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Monday, February 27, 2012

0214: Actus Essendi and Participation



Entry 0214: Actus Essendi and Participation



The two fundamental metaphysical principles of essence and actus essendi are not instantiated in isolation in the real world. A subsisting extramental thing cannot not possess these two metaphysical principles at once and at all times.

However, in a subsisting extramental thing, the instatiation of the essence is not the same as the instatiation of the actus essendi.

In the line of essence, things that possess the same essence are said to possess the full essence and not some degree of that essence. There are no degrees of horseness, for example, because the essence of horseness is shared by horses by way of a univocal predicamental participation. One individual horse is as much of a horse when compared to another individual horse.

In the line of actus essendi, on the other hand, only God instantiates the fulness of the metaphysical principle of actus essendi. All other subsisting extramental things receive their actus essendi with the limitations imposed by the particular essence which defines what the thing is. The essence of God is the only essence which does not limit the actus essendi.

Participation in actus essendi is therefere said to be a non-univocal transcendental participation because the perfection which is being participated is instantiated only up to a certain degree in the individual thing.

In the words of Aquinas, “Nothing is assigned to a genus by reason of its act of being but by reason of its essence; and this is clear from the fact that the act of being of a thing is proper to that thing and distinct from the act being of anything else” (De Potentia, question 7, article 3, corpus).

The essence principle of humanity is the same in two different human beings, but the act of being principle of Plato is not the same as the act of being principle of Socrates for it is impossible that there not be, of one thing, one act of being. And, again, in Aquinas words, “each thing has within itself its own act of being, distinct from all other things” (Summa Contra Gentiles, book I, chapter 14, no. 2).

Thus, participation in essence is not the same as participation in actus essendi. In a subsisting extramental thing there always is a particular essence instantiated by way of a univocal predicamental participation and some degree of actus essendi instantiated by way of a non-univocal transcendental participation.

Monday, February 20, 2012

0213: Actus Essendi and Existence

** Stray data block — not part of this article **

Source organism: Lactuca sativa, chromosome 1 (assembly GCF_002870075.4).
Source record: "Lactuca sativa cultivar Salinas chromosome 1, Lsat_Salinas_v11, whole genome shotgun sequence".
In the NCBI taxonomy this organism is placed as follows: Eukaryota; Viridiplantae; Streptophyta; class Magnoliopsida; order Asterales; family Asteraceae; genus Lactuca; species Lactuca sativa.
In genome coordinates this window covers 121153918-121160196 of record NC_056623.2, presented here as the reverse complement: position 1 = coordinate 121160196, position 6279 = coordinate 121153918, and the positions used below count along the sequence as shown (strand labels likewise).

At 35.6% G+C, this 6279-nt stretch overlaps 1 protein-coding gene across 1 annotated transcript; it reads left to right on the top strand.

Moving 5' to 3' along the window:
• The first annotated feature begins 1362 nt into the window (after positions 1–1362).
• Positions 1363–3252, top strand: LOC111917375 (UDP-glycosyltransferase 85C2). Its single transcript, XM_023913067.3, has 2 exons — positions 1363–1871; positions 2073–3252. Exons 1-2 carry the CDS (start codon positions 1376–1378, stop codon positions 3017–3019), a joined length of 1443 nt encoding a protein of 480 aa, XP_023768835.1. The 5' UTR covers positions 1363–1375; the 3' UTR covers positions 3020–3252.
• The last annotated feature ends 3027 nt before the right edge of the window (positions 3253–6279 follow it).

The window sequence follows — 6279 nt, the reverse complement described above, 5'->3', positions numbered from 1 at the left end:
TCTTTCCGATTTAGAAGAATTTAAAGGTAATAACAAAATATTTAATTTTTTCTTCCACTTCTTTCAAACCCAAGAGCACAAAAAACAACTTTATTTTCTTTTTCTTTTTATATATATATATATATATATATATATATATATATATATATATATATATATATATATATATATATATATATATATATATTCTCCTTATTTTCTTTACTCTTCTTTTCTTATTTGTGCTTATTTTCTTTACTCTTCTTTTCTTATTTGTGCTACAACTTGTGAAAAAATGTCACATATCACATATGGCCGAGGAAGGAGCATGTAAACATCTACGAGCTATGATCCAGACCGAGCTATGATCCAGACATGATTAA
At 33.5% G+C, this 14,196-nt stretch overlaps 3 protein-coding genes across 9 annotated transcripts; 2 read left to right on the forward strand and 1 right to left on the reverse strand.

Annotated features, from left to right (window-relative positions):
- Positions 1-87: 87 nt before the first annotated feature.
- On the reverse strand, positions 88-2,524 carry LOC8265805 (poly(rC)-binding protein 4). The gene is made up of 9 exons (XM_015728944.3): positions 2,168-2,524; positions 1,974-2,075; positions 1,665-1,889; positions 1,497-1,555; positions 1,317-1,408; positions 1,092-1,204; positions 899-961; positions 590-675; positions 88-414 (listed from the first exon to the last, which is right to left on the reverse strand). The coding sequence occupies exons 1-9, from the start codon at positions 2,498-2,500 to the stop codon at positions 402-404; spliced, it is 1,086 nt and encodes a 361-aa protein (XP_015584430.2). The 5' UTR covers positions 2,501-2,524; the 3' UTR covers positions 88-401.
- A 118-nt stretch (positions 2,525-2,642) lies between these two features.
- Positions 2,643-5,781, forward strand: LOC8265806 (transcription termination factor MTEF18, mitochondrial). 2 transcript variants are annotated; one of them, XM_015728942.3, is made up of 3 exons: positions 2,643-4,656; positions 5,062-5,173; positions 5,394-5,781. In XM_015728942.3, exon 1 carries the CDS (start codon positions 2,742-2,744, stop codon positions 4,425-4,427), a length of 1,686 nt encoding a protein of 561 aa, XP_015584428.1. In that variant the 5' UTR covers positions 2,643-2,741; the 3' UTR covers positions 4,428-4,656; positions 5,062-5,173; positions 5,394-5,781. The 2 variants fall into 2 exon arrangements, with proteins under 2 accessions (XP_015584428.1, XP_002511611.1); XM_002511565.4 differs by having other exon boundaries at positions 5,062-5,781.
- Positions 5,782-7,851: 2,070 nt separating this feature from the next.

Entry 0213: Actus Essendi and Existence



The connotation of existence and the notion of actus essendi are closely related, but they are not equivalent concepts. In the present context it should suffice to say that existence applies to that which exists in any way whasoever, whereas actus essendi applies only to that which exists as a subsisting extramental thing.

The notion of existence reflects the facticity of any state of affairs. Of anything that in any way whatsoever exists, one can say that its existence is a fact.

Actus essendi, on the other hand, refers to an innermost principle which serves as the ultimate ground of all the actuality, perfection, and knowability instantiated in a subsisting extramental thing of nature.

The possession of actus essendi necessarily results in having existence, but among existing things there are many which are not subsisting extramental things.

With reference to God, for example, Aquinas explains that knowledge of the existence of God is not the same as the knowledge of His act of being, that while we cannot know God’s act of being nor His essence, we are able to know the existence of God.

Monday, February 13, 2012

0212: Russell Hittinger on Actus Essendi





Entry 0212: Russell Hittinger on Actus Essendi



In First Things, Professor Russell Hittinger writes,

“Speaking at his alma mater, the Angelicum, on the anniversary of Aeterni Patris in 1979, he [Pope John Paul II] said that ‘the philosophy of St. Thomas is a philosophy of being, that is, of the “act of existing” (actus essendi) whose transcendental value paves the most direct way to rise to the knowledge of subsisting Being and pure Act, namely to God.’ In his 1998 encyclical Fides et Ratio, he again warned that theology needs both analytic rigor and a sapiential dimension drawn from a philosophy of being” (June/July 2008 issue, p. 38).





Monday, February 6, 2012

0211: The Self-Evident Connotation of the Actus Essendi (VIII)





Entry 0211: The Self-Evident Connotation of the Actus Essendi (VIII)



In the history of thought, the discovery of a new concept often represents a major step for the advancement of knowledge.

Blessed Duns Scotus (1266-1308,) for example, introduced into theology the concept of “redemption by preservation,” according to which the Blessed Virgin Mary was redeemed in an even more wonderful way: not by being freed from sin, but by being preserved from sin. [1]

Similarly, Saint Thomas Aquinas discovered the notion of actus essendi in his Christianizing of Aristotle. In the Wikipedia article Actus Essendi, one reads that “In fact, the contribution of Aquinas to the philosophy of being is precisely this, that he discovered that all Aristotelian acts were in reality ‘potency’ with respect to the actus essendi.”

The discovery of the notion of actus essendi equipped Aquinas with the metaphysical principle he needed to formulate an original and incisive argument for the existence of God. The Actus Essendi Way developed by Aquinas sets him apart from all other philosophers, including Aristotle.



Notes

[1] John Paul II, General Audience, 5 June 1996.